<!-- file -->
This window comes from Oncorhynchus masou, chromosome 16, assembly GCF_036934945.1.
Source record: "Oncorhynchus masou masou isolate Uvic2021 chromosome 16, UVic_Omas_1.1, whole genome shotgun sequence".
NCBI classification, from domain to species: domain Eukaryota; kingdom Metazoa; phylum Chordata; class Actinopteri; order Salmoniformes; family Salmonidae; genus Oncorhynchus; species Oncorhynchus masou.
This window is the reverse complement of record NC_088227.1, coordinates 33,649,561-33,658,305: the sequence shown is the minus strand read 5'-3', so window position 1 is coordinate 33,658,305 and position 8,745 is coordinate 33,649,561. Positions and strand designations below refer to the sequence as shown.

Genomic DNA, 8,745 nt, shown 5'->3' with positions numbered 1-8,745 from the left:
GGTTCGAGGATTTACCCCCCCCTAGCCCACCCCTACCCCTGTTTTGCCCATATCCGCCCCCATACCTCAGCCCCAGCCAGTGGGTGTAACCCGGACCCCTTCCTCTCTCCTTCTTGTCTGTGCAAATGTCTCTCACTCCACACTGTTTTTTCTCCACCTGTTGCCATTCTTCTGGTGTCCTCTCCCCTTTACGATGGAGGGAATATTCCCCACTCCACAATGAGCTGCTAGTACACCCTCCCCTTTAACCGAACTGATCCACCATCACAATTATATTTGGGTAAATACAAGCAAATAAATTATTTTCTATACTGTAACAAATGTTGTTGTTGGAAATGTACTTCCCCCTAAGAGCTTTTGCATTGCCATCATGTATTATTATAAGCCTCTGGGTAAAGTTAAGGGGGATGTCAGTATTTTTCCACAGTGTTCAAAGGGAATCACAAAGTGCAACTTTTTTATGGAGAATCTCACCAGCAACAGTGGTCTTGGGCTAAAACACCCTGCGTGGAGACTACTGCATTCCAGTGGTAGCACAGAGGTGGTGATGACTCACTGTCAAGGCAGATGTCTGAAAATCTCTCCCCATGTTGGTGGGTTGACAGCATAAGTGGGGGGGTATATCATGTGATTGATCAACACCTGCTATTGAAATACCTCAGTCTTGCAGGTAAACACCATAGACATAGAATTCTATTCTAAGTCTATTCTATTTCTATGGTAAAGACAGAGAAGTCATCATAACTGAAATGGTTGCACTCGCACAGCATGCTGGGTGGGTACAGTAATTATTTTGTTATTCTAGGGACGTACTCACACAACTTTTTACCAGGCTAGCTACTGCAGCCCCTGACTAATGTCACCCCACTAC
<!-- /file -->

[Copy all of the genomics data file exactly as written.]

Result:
This window comes from Oncorhynchus masou, chromosome 16, assembly GCF_036934945.1.
Source record: "Oncorhynchus masou masou isolate Uvic2021 chromosome 16, UVic_Omas_1.1, whole genome shotgun sequence".
NCBI classification, from domain to species: domain Eukaryota; kingdom Metazoa; phylum Chordata; class Actinopteri; order Salmoniformes; family Salmonidae; genus Oncorhynchus; species Oncorhynchus masou.
This window is the reverse complement of record NC_088227.1, coordinates 33,649,561-33,658,305: the sequence shown is the minus strand read 5'-3', so window position 1 is coordinate 33,658,305 and position 8,745 is coordinate 33,649,561. Positions and strand designations below refer to the sequence as shown.

Genomic DNA, 8,745 nt, shown 5'->3' with positions numbered 1-8,745 from the left:
GGTTCGAGGATTTACCCCCCCCTAGCCCACCCCTACCCCTGTTTTGCCCATATCCGCCCCCATACCTCAGCCCCAGCCAGTGGGTGTAACCCGGACCCCTTCCTCTCTCCTTCTTGTCTGTGCAAATGTCTCTCACTCCACACTGTTTTTTCTCCACCTGTTGCCATTCTTCTGGTGTCCTCTCCCCTTTACGATGGAGGGAATATTCCCCACTCCACAATGAGCTGCTAGTACACCCTCCCCTTTAACCGAACTGATCCACCATCACAATTATATTTGGGTAAATACAAGCAAATAAATTATTTTCTATACTGTAACAAATGTTGTTGTTGGAAATGTACTTCCCCCTAAGAGCTTTTGCATTGCCATCATGTATTATTATAAGCCTCTGGGTAAAGTTAAGGGGGATGTCAGTATTTTTCCACAGTGTTCAAAGGGAATCACAAAGTGCAACTTTTTTATGGAGAATCTCACCAGCAACAGTGGTCTTGGGCTAAAACACCCTGCGTGGAGACTACTGCATTCCAGTGGTAGCACAGAGGTGGTGATGACTCACTGTCAAGGCAGATGTCTGAAAATCTCTCCCCATGTTGGTGGGTTGACAGCATAAGTGGGGGGGTATATCATGTGATTGATCAACACCTGCTATTGAAATACCTCAGTCTTGCAGGTAAACACCATAGACATAGAATTCTATTCTAAGTCTATTCTATTTCTATGGTAAAGACAGAGAAGTCATCATAACTGAAATGGTTGCACTCGCACAGCATGCTGGGTGGGTACAGTAATTATTTTGTTATTCTAGGGACGTACTCACACAACTTTTTACCAGGCTAGCTACTGCAGCCCCTGACTAATGTCACCCCACTAC